You and that bacterium you look down upon so loftily differ genetically by 10 percent. TEN percent! In nearly four billion years, bacteria, one of the oldest lineages of life to exist, have barely changed. All of those changes have been tiny and incremental, giving rise to the kaleidoscopic variety of life that runs, flies and swims across this planet now. That’s pretty amazing. Just knowing something like that feels like being privy to some cosmic secret. Hell, I think it is.

Ha! Thought you were hot stuff, didn’t you?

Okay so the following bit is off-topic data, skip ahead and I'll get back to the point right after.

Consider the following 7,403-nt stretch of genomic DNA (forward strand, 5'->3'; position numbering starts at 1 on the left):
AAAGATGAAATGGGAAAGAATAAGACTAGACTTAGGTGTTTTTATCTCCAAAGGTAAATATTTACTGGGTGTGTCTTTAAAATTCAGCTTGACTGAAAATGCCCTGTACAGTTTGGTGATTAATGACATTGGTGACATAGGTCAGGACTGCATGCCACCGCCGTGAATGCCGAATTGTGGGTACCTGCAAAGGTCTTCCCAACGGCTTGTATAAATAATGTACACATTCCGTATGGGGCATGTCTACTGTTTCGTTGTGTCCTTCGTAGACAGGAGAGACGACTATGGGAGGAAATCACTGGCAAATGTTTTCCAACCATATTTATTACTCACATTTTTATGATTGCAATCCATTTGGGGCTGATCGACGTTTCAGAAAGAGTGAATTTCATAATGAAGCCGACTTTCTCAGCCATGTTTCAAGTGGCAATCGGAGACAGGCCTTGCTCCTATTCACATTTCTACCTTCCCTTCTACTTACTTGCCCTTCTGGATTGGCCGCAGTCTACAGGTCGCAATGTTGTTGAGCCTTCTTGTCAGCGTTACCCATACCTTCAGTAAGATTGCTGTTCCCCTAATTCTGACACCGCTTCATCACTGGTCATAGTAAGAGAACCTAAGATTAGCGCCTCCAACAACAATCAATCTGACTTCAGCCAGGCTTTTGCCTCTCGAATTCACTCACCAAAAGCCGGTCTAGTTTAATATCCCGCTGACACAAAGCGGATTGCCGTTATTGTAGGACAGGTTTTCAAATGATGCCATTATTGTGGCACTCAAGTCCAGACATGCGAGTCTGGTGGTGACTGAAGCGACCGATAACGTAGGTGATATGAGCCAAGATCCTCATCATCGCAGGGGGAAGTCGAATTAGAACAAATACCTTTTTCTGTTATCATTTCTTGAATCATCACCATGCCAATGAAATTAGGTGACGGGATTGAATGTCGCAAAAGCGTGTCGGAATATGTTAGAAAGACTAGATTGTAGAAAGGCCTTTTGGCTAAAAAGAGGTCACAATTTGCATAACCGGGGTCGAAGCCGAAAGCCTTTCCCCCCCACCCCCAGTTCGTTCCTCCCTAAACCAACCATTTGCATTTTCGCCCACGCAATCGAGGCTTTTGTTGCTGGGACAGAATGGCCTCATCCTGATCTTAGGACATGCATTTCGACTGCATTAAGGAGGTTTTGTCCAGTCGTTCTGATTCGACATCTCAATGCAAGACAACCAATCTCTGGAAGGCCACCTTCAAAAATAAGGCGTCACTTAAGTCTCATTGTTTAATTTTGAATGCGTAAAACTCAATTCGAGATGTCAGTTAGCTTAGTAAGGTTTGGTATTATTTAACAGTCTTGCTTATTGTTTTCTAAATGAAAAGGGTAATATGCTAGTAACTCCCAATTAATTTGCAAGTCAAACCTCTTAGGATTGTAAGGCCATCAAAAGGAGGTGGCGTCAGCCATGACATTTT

Let’s keep going with this biological Pepsi taste challenge.

Can you keep gossip to yourself? We live in an age where information and reality are becoming blurred. The very existence of Alt-news, Alt-facts, false news, filter bubbles and a host of other ills plaguing the last few bastions of enlightenment are nothing new. Have you ever played the game of Chinese whispers? I’m Australian, so it may be called something different where you come from. A story is spoken, or whispered into the ear of a player, who whispers it into the ear of the next, and so on. It’s fun to see how the story spontaneously mutates, changing as it goes. Sometimes it reaches the final person in the line a completely new beast. This string of mutations happens quickly, completely changing the original story, and all in a few moments.

Social media. It has a weapons grade case of Chinese whispers….